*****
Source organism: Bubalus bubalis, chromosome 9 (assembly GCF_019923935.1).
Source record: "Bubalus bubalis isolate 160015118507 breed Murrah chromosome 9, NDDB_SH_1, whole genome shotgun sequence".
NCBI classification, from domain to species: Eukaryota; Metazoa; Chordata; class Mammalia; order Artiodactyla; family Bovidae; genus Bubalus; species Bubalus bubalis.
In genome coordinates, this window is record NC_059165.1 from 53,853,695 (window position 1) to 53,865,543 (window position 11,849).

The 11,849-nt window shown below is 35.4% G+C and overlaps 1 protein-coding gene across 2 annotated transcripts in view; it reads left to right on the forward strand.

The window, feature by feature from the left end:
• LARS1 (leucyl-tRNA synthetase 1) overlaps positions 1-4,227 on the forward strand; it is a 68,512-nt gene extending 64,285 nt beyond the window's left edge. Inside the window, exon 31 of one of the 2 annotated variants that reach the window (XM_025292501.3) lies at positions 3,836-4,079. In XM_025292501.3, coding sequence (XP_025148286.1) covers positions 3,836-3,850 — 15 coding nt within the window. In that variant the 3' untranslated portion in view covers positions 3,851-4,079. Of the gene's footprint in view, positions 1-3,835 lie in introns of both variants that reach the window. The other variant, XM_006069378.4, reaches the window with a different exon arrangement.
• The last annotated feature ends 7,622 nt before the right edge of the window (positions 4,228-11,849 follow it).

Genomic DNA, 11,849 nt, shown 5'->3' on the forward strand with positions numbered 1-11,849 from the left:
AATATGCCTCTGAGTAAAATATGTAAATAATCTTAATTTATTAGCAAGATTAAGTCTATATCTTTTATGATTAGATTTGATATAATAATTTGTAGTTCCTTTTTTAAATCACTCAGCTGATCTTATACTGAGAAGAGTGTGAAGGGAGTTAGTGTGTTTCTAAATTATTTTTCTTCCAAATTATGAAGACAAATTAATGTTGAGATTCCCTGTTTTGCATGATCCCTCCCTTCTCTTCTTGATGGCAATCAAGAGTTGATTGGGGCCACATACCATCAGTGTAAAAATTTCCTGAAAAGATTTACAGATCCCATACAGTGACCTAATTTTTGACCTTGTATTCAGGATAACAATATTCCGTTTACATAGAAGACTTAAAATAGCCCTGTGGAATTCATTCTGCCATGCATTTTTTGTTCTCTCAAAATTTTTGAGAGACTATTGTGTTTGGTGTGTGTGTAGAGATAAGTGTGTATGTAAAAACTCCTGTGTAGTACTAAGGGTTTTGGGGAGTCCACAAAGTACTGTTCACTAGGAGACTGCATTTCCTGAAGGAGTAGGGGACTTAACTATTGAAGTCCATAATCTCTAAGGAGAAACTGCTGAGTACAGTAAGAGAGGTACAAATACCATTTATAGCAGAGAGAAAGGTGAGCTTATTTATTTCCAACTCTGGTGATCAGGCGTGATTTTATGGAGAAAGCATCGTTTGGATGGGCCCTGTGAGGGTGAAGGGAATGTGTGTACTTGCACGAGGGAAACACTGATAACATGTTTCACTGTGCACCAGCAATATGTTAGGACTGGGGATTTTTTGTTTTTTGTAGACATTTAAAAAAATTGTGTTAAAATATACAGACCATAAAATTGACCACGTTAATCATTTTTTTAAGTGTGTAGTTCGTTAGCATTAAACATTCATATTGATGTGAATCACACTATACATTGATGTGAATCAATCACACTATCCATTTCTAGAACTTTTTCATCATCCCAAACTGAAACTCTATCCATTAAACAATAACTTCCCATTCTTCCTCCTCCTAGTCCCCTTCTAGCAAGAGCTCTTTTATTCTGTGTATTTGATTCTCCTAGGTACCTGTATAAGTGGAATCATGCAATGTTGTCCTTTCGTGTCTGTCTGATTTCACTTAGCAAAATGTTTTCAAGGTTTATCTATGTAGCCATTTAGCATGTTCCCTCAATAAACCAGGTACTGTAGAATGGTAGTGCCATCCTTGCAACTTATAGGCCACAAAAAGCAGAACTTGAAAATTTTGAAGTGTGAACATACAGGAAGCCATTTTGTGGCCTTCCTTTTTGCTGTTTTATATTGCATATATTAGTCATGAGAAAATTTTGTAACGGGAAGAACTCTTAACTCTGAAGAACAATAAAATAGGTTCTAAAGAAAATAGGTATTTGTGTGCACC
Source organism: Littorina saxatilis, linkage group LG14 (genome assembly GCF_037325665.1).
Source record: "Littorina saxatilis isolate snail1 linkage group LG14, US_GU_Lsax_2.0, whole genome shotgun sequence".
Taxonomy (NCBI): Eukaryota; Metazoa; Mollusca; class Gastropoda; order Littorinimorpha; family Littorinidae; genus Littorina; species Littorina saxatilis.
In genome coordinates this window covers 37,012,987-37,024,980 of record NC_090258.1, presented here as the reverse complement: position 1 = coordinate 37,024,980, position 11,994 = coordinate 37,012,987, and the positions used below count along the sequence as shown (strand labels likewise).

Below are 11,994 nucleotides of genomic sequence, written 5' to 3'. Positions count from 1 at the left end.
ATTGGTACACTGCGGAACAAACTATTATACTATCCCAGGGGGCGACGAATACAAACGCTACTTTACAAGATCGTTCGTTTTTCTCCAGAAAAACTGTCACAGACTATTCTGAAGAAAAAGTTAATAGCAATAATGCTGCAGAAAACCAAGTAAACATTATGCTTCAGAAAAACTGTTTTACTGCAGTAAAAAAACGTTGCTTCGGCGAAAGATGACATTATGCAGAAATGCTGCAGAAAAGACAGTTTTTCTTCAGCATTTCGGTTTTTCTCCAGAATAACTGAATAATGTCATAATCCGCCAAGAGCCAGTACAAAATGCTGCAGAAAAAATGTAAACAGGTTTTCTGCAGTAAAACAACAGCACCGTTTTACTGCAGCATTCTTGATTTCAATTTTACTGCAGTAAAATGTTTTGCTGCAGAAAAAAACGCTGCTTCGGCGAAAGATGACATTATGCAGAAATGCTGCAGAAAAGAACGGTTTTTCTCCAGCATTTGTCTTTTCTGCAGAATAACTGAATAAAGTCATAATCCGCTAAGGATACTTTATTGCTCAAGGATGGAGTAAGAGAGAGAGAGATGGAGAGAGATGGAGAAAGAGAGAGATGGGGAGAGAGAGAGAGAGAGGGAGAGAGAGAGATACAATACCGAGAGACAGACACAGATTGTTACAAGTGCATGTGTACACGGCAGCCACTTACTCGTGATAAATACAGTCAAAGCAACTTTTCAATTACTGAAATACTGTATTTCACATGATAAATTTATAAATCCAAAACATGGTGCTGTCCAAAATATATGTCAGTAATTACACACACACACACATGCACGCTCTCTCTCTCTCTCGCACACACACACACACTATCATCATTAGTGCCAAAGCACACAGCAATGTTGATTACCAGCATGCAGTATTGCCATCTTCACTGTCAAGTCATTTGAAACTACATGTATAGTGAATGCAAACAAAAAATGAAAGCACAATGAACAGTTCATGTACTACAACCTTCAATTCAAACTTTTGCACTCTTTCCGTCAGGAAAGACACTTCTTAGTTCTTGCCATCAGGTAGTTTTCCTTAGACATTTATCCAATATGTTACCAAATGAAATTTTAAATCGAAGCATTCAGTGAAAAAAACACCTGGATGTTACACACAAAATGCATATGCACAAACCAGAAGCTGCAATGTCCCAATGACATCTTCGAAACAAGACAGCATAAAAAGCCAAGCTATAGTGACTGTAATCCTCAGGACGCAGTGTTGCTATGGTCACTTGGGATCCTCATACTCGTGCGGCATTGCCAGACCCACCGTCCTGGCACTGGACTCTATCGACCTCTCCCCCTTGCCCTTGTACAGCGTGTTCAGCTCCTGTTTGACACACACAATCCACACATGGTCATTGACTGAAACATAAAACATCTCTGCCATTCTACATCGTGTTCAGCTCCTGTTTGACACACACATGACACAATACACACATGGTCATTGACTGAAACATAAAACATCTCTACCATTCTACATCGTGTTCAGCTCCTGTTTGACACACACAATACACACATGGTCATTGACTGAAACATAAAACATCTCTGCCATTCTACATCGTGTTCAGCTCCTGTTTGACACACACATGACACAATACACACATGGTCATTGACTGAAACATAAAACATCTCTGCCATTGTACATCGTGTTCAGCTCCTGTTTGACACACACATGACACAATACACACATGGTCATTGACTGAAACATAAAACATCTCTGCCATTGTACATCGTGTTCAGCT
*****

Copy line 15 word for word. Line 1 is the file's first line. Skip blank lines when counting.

Below are 11,994 nucleotides of genomic sequence, written 5' to 3'. Positions count from 1 at the left end.